Christy Nolan—Every college student has that moment in the semester; that moment when they would rather go to sleep than go to the library, go to lunch rather than read those chapters of the textbook, and watch Netflix rather than start that paper. This lack of motivation tends to happen toward the middle of the semester, usually right before midterms. However, we all know that midterm grades are important and end up hating ourselves at the end of every Sunday for putting all of our work off until the last minute.
A friend of mine once called this the “semester slump.” It’s important to know that every student goes through this rough patch at some point of their college career, if not most of their college career. The “semester slump” is the ultimate test of one’s motivation. The way you adapt to it can differentiate between getting a B- and an A- at the end of the semester, so it’s obviously important to come up with a few strategies to tackle that part of your mind that just wants to take a second nap.
1. My first piece of advice toward tackling the semester slump is to find a fun place to study. I know this sounds so so lame, but I have found that if I study away from my bedroom and go somewhere that makes me feel like I’m already being productive, there’s a better chance that I actually will be productive. Think of this the same way you would think about going to the gym: if you get yourself all ready and actually get there, you are a lot more likely to actually go in and start moving.
For some people, the library serves this role. However, I do not always react productively in a setting where I see a bunch of people that I know. Sometimes people bring friends to keep them focused, but I just see this as another reason to break out the new Snapchat filters and put off the work I went in there wanting to get done.
So, rather than the library, my first favorite “fun” spot to study is Java Junction on Main Street. Not only do they serve phenomenal coffee, but the atmosphere is laid back enough that if you pick a table in the back, you can pop in headphones and get a lot done.
I also like studying next to the big fountain behind the library (donated by the USSR) when the weather is nice. On really warm days, sometimes the wind catches the fountain’s water and mists you so perfectly it feels like mother nature did so on purpose. It’s also a great spot to get a little sun between classes if the weather permits.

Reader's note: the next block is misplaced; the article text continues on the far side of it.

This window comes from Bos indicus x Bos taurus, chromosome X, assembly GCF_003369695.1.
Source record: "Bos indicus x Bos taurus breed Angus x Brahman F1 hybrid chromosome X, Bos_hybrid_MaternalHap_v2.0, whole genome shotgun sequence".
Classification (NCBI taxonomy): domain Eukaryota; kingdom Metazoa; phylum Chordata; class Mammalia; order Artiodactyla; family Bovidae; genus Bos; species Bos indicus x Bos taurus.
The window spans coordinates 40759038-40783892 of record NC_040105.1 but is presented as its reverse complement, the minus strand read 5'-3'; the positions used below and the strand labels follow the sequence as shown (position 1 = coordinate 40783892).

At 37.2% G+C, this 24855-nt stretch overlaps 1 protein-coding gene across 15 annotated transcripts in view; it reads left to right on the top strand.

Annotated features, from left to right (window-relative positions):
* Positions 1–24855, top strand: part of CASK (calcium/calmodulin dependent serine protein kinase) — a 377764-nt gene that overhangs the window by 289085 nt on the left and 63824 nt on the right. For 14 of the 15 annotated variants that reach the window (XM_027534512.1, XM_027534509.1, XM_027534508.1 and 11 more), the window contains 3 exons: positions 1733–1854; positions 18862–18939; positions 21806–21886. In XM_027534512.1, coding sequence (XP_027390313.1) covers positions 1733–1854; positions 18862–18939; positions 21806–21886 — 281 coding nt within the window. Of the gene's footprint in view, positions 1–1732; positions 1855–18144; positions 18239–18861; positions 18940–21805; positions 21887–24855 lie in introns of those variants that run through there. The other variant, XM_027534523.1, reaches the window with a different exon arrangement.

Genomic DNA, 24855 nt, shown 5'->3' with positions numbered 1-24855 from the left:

I also love to study beside the Erie Canal (it’s such a cool thing to have in our own backyard!). My favorite spot is on the old wooden dock behind Lot D. On nice days sometimes other students crowd over there and hang out too, but if you go at the right time you can catch a nice moment between you, the history in front of you, and a few stray ducks.
Although these are a few of my favorite spots to open a book, I don’t mind sharing. However, it is helpful to try a few places out and ultimately find a favorite spot for yourself.
2. My second piece of advice is to organize yourself when you actually have the motivation. Although this may not help you at this moment, it can save a lot of stress when the “slump” comes around next time. I find it helpful to find a weekly planner and write down all that is due in my syllabi after the first week of class (or starting after Spring Break). This also can pertain to time management in the sense that delegating a specific slot of time for school work makes it more likely that you’ll feel forced to sit up and get that school work done. Whenever a burst of motivation happens to hit you, I think staying organized in as many aspects of your life as possible really helps you push past the days when you don’t want to do much of anything.
3. My final piece of advice to pushing past the “semester slump” is to cut yourself a break. You only get to be this age once, and it’s important to make some good memories in the process. If you get all of your work done during the week, you have more time to make those memories on the couple of days you don’t have class. It’s also important to remember that midterm grades are just a preview of the level of work you have already submitted. You can easily pick up the slack and bring up your grades in the second half of the semester (heck, I’ve done that too many times to count).
I see midterms as a turning point in the semester for many people. This is when you really have to get focused and get going on extra credit opportunities and preparing for final papers and projects. The earlier you prepare yourself, the more time you can afford to allow yourself for fun and enjoying your semester with friends. College is supposed to be challenging, but it’s also supposed to help you grow as an individual. Growth may begin in the classroom, but as a last-semester senior, I have found that most of it takes place in the moments outside of the classroom. That being said, it’s important to take as much out of this experience as you can. One bad grade won’t destroy you, but a bad experience just might.